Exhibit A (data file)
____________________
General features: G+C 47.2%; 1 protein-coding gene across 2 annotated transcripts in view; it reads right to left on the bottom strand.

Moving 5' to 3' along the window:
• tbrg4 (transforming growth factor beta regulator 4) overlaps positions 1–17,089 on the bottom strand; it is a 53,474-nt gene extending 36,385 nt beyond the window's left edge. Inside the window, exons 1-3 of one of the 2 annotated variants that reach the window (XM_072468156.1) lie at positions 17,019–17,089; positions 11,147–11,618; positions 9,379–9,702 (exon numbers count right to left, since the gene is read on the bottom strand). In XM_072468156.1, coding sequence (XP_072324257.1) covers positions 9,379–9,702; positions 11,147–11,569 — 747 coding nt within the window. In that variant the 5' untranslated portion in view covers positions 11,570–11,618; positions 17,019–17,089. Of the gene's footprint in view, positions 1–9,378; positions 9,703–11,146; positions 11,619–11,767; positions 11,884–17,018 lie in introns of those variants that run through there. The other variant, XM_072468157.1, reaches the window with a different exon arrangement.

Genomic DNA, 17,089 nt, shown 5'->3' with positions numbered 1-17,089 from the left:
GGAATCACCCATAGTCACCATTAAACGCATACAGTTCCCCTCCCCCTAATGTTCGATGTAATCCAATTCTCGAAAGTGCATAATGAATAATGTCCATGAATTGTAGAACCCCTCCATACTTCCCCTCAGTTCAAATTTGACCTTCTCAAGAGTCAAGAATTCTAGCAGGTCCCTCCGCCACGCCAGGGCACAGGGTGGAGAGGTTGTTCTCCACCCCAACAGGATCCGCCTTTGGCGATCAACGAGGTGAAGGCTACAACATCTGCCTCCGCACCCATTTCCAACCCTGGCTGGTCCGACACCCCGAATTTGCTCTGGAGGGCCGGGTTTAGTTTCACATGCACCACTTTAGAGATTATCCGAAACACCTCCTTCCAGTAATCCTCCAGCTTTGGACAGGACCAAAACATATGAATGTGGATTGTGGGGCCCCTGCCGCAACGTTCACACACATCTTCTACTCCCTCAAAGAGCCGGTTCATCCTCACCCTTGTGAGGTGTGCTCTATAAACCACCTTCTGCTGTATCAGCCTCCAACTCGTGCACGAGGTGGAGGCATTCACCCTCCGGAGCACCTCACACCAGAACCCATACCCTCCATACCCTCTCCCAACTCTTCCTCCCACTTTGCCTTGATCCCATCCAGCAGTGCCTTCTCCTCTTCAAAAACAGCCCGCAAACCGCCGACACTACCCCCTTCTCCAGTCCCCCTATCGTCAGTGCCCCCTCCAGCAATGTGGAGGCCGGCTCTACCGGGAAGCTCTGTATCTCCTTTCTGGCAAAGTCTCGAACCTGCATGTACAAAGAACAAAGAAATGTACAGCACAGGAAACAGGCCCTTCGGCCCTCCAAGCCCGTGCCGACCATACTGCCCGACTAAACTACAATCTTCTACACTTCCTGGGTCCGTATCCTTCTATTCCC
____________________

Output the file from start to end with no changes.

General features: G+C 47.2%; 1 protein-coding gene across 2 annotated transcripts in view; it reads right to left on the bottom strand.

Moving 5' to 3' along the window:
• tbrg4 (transforming growth factor beta regulator 4) overlaps positions 1–17,089 on the bottom strand; it is a 53,474-nt gene extending 36,385 nt beyond the window's left edge. Inside the window, exons 1-3 of one of the 2 annotated variants that reach the window (XM_072468156.1) lie at positions 17,019–17,089; positions 11,147–11,618; positions 9,379–9,702 (exon numbers count right to left, since the gene is read on the bottom strand). In XM_072468156.1, coding sequence (XP_072324257.1) covers positions 9,379–9,702; positions 11,147–11,569 — 747 coding nt within the window. In that variant the 5' untranslated portion in view covers positions 11,570–11,618; positions 17,019–17,089. Of the gene's footprint in view, positions 1–9,378; positions 9,703–11,146; positions 11,619–11,767; positions 11,884–17,018 lie in introns of those variants that run through there. The other variant, XM_072468157.1, reaches the window with a different exon arrangement.

Genomic DNA, 17,089 nt, shown 5'->3' with positions numbered 1-17,089 from the left:
GGAATCACCCATAGTCACCATTAAACGCATACAGTTCCCCTCCCCCTAATGTTCGATGTAATCCAATTCTCGAAAGTGCATAATGAATAATGTCCATGAATTGTAGAACCCCTCCATACTTCCCCTCAGTTCAAATTTGACCTTCTCAAGAGTCAAGAATTCTAGCAGGTCCCTCCGCCACGCCAGGGCACAGGGTGGAGAGGTTGTTCTCCACCCCAACAGGATCCGCCTTTGGCGATCAACGAGGTGAAGGCTACAACATCTGCCTCCGCACCCATTTCCAACCCTGGCTGGTCCGACACCCCGAATTTGCTCTGGAGGGCCGGGTTTAGTTTCACATGCACCACTTTAGAGATTATCCGAAACACCTCCTTCCAGTAATCCTCCAGCTTTGGACAGGACCAAAACATATGAATGTGGATTGTGGGGCCCCTGCCGCAACGTTCACACACATCTTCTACTCCCTCAAAGAGCCGGTTCATCCTCACCCTTGTGAGGTGTGCTCTATAAACCACCTTCTGCTGTATCAGCCTCCAACTCGTGCACGAGGTGGAGGCATTCACCCTCCGGAGCACCTCACACCAGAACCCATACCCTCCATACCCTCTCCCAACTCTTCCTCCCACTTTGCCTTGATCCCATCCAGCAGTGCCTTCTCCTCTTCAAAAACAGCCCGCAAACCGCCGACACTACCCCCTTCTCCAGTCCCCCTATCGTCAGTGCCCCCTCCAGCAATGTGGAGGCCGGCTCTACCGGGAAGCTCTGTATCTCCTTTCTGGCAAAGTCTCGAACCTGCATGTACAAAGAACAAAGAAATGTACAGCACAGGAAACAGGCCCTTCGGCCCTCCAAGCCCGTGCCGACCATACTGCCCGACTAAACTACAATCTTCTACACTTCCTGGGTCCGTATCCTTCTATTCCC